Propane Supply Higher than Last Year

Plenty of Supply, Limited Crop Drying Makes for Positive Propane Outlook

Russ Quinn
By  Russ Quinn , DTN Staff Reporter
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Thanks to growing propane stocks in the United States and an apparent normal crop drying season this fall, the propane outlook looks favorable. Cold weather remains the wild card that could alter this outlook. (DTN/Progressive Farmer file photo)

OMAHA (DTN) -- With increasing production and limited crop drying this fall, the propane outlook looks favorable for the agriculture sector.

Large propane stocks compared to a year ago are now being seen, thanks to increased natural gas production. While crop drying will be necessary in certain areas, the dry weather this growing season in many parts of the U.S. Corn Belt will allow for crops to dry down.

One wild card in this outlook is the weather forecast for this fall and winter. Extremely cold temperatures this winter could raise the demand for propane, causing the supply to drop and prices to spike.

Normal Crop Drying

Micheal Newland, director of agriculture business development for the Propane Education and Research Council (PERC), told DTN that fall appears to be a normal drying season. The development of the corn crop is ahead of schedule in many locations, thanks to the dry conditions seen during this growing season.

PERC utilizes a 23-year dataset for looking at how much crop drying will need to be done at corn harvest time. Newland said PERC's data is at 95% to 105% of normal.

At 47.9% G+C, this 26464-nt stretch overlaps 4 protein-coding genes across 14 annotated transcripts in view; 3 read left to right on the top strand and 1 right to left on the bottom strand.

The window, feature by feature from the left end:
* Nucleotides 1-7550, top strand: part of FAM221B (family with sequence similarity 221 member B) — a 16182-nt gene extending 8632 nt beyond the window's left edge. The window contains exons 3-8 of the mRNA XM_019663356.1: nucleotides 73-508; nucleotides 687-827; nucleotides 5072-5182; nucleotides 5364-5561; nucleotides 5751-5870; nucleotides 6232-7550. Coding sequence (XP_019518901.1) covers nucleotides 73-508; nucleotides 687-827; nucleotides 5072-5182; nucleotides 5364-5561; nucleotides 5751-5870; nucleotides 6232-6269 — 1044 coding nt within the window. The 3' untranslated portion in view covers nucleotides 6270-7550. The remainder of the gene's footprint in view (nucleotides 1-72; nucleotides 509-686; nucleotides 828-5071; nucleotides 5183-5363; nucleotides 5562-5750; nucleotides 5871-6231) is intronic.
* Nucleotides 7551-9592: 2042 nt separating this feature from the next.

"There appears to be nothing to be overly concerned with crop drying this fall," Newland told DTN.

That's not to say there will be no crop drying occurring this fall. Some areas will have to drop corn this fall.

North Dakota, because of its shorter growing season, could have more drying than usual, he said. Some reports of early corn harvest in the Eastern Corn Belt (ECB) have moisture levels into the mid-20s and this corn will have to be dried before being stored.

Newland said while there will be some regions that will have to artificially dry crops, for the most part, the corn crop will come out of the field dry this fall.

"I think the industry learned from tough years like 2019, which saw much crop drying," he said. "There has been considerable commercial and on-farm tank build-out."


Another reason for the relative claim in the propane outlook is that U.S. propane stocks are significantly higher than year-ago levels.

According to the Energy Information Administration (EIA), total domestic propane/propylene stocks were at 95.977 million barrels (bbl) of oil as of Sept. 1. This is up 512,000 bbl week-on-week and 21.859 million bbl or 22.8% higher than the same week last year.

This, in turn, has pushed propane prices lower.

Weekly Kansas Propane Wholesale/Resale price is under a dollar per gallon in 2023. During most of 2022, the propane price was around $1.50 per gallon, according to EIA data.

Brian Milne, DTN Fuel Editor, said the increased propane production is due to increased natural gas production in the nation. Companies are drilling for oil and harvesting more natural gas levels, which increases propane production.